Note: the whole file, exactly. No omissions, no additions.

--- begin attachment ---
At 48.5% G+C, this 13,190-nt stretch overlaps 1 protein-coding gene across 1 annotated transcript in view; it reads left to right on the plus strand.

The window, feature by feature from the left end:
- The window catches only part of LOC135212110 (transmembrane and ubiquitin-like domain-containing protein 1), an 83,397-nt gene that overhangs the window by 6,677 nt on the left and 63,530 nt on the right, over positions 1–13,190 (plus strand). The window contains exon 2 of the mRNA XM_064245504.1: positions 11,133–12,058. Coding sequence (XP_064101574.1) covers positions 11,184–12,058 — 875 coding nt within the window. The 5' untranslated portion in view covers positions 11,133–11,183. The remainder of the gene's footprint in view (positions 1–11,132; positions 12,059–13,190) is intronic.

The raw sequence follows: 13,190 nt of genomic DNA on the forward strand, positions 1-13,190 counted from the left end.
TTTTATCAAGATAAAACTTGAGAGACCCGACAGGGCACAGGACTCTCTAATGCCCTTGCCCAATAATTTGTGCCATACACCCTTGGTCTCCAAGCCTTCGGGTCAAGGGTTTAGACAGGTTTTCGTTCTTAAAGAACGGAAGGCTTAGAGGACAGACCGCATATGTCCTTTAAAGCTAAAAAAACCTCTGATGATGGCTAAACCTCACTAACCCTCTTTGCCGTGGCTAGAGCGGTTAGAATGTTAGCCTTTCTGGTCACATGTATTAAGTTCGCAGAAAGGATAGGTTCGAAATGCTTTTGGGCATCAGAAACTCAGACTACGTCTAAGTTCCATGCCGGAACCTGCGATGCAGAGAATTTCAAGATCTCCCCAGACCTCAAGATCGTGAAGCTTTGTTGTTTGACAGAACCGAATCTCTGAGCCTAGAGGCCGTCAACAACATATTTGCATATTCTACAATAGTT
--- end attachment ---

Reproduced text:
At 48.5% G+C, this 13,190-nt stretch overlaps 1 protein-coding gene across 1 annotated transcript in view; it reads left to right on the plus strand.

The window, feature by feature from the left end:
- The window catches only part of LOC135212110 (transmembrane and ubiquitin-like domain-containing protein 1), an 83,397-nt gene that overhangs the window by 6,677 nt on the left and 63,530 nt on the right, over positions 1–13,190 (plus strand). The window contains exon 2 of the mRNA XM_064245504.1: positions 11,133–12,058. Coding sequence (XP_064101574.1) covers positions 11,184–12,058 — 875 coding nt within the window. The 5' untranslated portion in view covers positions 11,133–11,183. The remainder of the gene's footprint in view (positions 1–11,132; positions 12,059–13,190) is intronic.

The raw sequence follows: 13,190 nt of genomic DNA on the forward strand, positions 1-13,190 counted from the left end.
TTTTATCAAGATAAAACTTGAGAGACCCGACAGGGCACAGGACTCTCTAATGCCCTTGCCCAATAATTTGTGCCATACACCCTTGGTCTCCAAGCCTTCGGGTCAAGGGTTTAGACAGGTTTTCGTTCTTAAAGAACGGAAGGCTTAGAGGACAGACCGCATATGTCCTTTAAAGCTAAAAAAACCTCTGATGATGGCTAAACCTCACTAACCCTCTTTGCCGTGGCTAGAGCGGTTAGAATGTTAGCCTTTCTGGTCACATGTATTAAGTTCGCAGAAAGGATAGGTTCGAAATGCTTTTGGGCATCAGAAACTCAGACTACGTCTAAGTTCCATGCCGGAACCTGCGATGCAGAGAATTTCAAGATCTCCCCAGACCTCAAGATCGTGAAGCTTTGTTGTTTGACAGAACCGAATCTCTGAGCCTAGAGGCCGTCAACAACATATTTGCATATTCTACAATAGTT